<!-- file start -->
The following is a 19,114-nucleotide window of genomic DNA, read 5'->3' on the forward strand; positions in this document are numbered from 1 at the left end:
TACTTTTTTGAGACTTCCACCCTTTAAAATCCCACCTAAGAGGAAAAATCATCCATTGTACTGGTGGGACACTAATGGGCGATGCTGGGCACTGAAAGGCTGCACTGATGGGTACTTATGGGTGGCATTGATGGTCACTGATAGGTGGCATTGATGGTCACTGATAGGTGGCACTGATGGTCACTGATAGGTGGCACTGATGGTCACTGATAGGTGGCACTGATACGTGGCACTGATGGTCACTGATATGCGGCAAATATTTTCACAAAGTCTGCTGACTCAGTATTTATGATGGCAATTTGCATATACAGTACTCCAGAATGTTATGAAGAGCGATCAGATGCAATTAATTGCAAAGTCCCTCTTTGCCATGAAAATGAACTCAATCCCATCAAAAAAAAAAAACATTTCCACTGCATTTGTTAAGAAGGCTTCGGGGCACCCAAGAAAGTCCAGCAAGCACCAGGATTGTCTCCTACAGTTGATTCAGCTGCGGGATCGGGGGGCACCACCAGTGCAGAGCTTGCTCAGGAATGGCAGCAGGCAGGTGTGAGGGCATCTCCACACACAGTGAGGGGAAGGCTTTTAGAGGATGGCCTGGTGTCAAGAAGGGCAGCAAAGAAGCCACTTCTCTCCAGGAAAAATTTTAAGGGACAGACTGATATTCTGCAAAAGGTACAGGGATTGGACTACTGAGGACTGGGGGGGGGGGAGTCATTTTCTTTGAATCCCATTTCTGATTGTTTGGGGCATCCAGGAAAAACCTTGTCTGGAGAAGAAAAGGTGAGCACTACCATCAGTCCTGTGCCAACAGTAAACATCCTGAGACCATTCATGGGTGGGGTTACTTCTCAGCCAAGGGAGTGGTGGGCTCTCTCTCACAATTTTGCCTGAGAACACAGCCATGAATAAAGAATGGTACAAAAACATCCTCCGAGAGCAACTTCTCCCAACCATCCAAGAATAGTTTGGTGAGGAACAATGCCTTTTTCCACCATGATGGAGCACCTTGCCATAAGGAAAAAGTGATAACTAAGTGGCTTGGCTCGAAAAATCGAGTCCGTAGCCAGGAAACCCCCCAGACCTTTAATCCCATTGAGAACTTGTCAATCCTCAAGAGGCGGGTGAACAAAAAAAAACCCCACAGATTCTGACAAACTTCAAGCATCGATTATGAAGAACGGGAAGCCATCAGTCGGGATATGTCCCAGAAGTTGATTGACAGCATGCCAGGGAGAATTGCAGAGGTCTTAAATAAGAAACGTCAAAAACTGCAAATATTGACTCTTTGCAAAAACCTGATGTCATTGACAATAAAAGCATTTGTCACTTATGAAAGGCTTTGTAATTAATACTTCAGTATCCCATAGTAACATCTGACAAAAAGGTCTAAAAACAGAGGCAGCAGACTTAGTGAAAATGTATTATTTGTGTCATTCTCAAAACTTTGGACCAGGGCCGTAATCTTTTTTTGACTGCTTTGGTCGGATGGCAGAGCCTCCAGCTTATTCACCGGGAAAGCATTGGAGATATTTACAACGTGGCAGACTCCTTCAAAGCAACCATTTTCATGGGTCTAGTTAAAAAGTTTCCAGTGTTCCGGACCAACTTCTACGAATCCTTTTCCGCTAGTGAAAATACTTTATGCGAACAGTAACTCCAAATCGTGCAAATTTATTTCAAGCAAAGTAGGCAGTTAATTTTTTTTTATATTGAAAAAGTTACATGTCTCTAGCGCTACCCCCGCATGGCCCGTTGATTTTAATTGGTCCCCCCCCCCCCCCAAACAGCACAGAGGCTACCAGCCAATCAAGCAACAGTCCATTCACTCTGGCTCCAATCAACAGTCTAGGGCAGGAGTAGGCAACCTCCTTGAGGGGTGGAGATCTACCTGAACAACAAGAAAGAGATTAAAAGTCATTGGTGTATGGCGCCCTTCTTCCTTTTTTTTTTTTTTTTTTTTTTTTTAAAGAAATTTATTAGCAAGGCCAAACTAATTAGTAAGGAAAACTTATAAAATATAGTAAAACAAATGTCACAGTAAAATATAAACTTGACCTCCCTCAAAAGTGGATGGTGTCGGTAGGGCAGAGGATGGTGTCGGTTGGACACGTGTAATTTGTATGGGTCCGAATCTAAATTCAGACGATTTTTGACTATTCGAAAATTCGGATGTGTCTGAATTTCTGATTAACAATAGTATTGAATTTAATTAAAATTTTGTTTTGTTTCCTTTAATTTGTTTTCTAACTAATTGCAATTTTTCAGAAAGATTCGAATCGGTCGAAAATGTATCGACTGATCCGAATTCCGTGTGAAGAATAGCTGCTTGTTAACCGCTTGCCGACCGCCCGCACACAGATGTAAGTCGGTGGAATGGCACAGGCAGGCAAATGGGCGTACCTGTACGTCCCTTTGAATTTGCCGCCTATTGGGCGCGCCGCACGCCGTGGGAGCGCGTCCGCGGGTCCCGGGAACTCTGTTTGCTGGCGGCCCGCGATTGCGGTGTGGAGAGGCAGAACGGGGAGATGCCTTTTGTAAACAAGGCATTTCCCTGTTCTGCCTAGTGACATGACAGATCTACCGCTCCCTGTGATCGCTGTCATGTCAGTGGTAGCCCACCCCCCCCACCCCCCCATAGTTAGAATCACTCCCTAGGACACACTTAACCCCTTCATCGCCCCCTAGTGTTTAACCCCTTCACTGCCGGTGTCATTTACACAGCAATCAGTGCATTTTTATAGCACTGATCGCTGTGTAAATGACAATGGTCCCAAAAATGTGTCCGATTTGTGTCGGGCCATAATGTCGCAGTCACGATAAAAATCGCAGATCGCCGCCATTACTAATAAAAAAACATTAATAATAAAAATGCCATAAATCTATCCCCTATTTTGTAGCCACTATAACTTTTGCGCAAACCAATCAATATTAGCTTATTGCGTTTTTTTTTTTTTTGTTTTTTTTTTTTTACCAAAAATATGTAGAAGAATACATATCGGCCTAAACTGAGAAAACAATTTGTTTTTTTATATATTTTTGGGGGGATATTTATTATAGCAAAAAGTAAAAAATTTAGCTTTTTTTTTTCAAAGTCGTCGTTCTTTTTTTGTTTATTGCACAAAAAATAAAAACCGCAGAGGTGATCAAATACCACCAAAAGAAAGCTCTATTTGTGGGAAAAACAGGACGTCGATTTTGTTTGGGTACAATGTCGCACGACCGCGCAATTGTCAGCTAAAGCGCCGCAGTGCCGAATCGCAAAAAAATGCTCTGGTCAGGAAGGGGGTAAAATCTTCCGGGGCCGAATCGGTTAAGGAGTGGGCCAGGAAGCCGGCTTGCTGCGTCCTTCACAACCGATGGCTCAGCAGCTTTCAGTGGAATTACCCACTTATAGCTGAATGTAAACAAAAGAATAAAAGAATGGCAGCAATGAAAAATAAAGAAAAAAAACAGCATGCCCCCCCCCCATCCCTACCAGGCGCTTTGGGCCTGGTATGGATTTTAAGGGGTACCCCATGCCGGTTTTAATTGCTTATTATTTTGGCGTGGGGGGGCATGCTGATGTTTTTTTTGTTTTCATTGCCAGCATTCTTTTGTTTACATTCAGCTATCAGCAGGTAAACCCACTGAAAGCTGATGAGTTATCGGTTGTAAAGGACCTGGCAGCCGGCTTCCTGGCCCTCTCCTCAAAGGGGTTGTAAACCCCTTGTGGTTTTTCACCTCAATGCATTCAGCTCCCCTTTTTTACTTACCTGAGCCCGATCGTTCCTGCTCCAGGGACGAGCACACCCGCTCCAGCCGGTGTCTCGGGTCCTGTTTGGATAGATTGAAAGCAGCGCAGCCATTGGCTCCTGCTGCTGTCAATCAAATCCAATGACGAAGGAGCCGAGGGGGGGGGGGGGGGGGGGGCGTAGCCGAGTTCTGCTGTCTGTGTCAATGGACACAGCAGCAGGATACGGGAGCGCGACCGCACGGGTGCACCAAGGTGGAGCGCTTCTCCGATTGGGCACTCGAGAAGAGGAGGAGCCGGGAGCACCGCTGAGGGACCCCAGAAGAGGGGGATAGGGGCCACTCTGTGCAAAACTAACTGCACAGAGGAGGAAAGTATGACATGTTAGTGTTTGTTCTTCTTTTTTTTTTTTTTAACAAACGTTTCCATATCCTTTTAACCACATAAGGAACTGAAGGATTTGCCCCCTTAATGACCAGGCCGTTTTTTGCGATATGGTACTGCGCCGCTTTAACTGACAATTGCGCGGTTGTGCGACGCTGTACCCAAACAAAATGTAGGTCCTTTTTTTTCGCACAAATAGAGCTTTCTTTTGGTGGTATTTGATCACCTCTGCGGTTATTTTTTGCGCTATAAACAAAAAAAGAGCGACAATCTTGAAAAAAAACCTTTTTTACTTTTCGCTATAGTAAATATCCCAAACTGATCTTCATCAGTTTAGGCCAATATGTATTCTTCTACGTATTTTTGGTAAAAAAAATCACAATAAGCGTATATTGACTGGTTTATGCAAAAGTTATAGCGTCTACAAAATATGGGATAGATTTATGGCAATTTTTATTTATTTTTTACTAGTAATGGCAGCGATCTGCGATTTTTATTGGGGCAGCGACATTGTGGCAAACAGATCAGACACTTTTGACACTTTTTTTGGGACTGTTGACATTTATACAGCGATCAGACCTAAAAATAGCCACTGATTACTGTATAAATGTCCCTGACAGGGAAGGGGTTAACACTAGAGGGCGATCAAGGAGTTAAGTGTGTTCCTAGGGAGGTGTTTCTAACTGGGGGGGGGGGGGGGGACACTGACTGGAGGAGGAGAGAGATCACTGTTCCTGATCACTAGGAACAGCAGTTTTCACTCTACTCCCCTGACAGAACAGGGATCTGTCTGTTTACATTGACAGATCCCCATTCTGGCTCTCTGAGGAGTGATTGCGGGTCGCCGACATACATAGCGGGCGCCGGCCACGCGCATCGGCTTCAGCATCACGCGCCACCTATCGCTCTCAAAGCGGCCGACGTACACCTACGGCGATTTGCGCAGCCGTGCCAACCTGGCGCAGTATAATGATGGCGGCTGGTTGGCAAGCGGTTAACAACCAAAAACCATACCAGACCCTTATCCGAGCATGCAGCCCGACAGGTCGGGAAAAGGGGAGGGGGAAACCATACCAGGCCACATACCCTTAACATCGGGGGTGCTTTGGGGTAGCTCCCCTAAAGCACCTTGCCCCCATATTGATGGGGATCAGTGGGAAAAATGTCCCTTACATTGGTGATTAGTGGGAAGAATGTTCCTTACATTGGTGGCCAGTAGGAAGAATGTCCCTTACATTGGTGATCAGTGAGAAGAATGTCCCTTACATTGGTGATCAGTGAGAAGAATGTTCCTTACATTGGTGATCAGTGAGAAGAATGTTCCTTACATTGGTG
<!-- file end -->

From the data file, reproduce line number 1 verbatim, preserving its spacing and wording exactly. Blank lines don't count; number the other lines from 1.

The following is a 19,114-nucleotide window of genomic DNA, read 5'->3' on the forward strand; positions in this document are numbered from 1 at the left end: